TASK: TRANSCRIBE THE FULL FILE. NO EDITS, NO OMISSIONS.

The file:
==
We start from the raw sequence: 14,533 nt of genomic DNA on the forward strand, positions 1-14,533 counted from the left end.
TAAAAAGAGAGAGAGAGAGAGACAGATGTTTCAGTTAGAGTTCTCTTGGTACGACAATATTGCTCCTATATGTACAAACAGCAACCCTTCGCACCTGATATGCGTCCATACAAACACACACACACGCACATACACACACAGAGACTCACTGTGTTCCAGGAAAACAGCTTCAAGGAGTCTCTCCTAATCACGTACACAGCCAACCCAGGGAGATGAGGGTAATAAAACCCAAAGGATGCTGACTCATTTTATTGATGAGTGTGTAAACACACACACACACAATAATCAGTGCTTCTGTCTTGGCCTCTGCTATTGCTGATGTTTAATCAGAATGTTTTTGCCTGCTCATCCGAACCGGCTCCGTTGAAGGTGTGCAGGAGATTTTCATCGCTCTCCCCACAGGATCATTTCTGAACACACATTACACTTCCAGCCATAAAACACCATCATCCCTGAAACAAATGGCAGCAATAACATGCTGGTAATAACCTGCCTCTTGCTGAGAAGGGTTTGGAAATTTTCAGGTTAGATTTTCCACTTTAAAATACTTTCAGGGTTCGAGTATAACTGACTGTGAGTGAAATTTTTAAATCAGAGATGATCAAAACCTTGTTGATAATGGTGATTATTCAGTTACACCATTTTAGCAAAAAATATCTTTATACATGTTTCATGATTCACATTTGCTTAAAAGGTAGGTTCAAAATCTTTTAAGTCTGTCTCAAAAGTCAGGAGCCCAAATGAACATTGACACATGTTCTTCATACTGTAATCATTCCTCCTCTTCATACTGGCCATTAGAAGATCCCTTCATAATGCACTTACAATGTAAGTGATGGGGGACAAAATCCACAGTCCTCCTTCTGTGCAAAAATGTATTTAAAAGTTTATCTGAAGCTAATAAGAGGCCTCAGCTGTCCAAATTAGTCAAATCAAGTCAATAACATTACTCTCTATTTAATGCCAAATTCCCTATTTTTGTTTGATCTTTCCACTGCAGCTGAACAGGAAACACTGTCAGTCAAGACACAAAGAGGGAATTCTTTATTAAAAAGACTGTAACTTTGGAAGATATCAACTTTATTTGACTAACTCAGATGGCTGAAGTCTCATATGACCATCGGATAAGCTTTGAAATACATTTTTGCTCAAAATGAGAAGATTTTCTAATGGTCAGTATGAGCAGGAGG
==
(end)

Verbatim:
We start from the raw sequence: 14,533 nt of genomic DNA on the forward strand, positions 1-14,533 counted from the left end.
TAAAAAGAGAGAGAGAGAGAGACAGATGTTTCAGTTAGAGTTCTCTTGGTACGACAATATTGCTCCTATATGTACAAACAGCAACCCTTCGCACCTGATATGCGTCCATACAAACACACACACACGCACATACACACACAGAGACTCACTGTGTTCCAGGAAAACAGCTTCAAGGAGTCTCTCCTAATCACGTACACAGCCAACCCAGGGAGATGAGGGTAATAAAACCCAAAGGATGCTGACTCATTTTATTGATGAGTGTGTAAACACACACACACACAATAATCAGTGCTTCTGTCTTGGCCTCTGCTATTGCTGATGTTTAATCAGAATGTTTTTGCCTGCTCATCCGAACCGGCTCCGTTGAAGGTGTGCAGGAGATTTTCATCGCTCTCCCCACAGGATCATTTCTGAACACACATTACACTTCCAGCCATAAAACACCATCATCCCTGAAACAAATGGCAGCAATAACATGCTGGTAATAACCTGCCTCTTGCTGAGAAGGGTTTGGAAATTTTCAGGTTAGATTTTCCACTTTAAAATACTTTCAGGGTTCGAGTATAACTGACTGTGAGTGAAATTTTTAAATCAGAGATGATCAAAACCTTGTTGATAATGGTGATTATTCAGTTACACCATTTTAGCAAAAAATATCTTTATACATGTTTCATGATTCACATTTGCTTAAAAGGTAGGTTCAAAATCTTTTAAGTCTGTCTCAAAAGTCAGGAGCCCAAATGAACATTGACACATGTTCTTCATACTGTAATCATTCCTCCTCTTCATACTGGCCATTAGAAGATCCCTTCATAATGCACTTACAATGTAAGTGATGGGGGACAAAATCCACAGTCCTCCTTCTGTGCAAAAATGTATTTAAAAGTTTATCTGAAGCTAATAAGAGGCCTCAGCTGTCCAAATTAGTCAAATCAAGTCAATAACATTACTCTCTATTTAATGCCAAATTCCCTATTTTTGTTTGATCTTTCCACTGCAGCTGAACAGGAAACACTGTCAGTCAAGACACAAAGAGGGAATTCTTTATTAAAAAGACTGTAACTTTGGAAGATATCAACTTTATTTGACTAACTCAGATGGCTGAAGTCTCATATGACCATCGGATAAGCTTTGAAATACATTTTTGCTCAAAATGAGAAGATTTTCTAATGGTCAGTATGAGCAGGAGG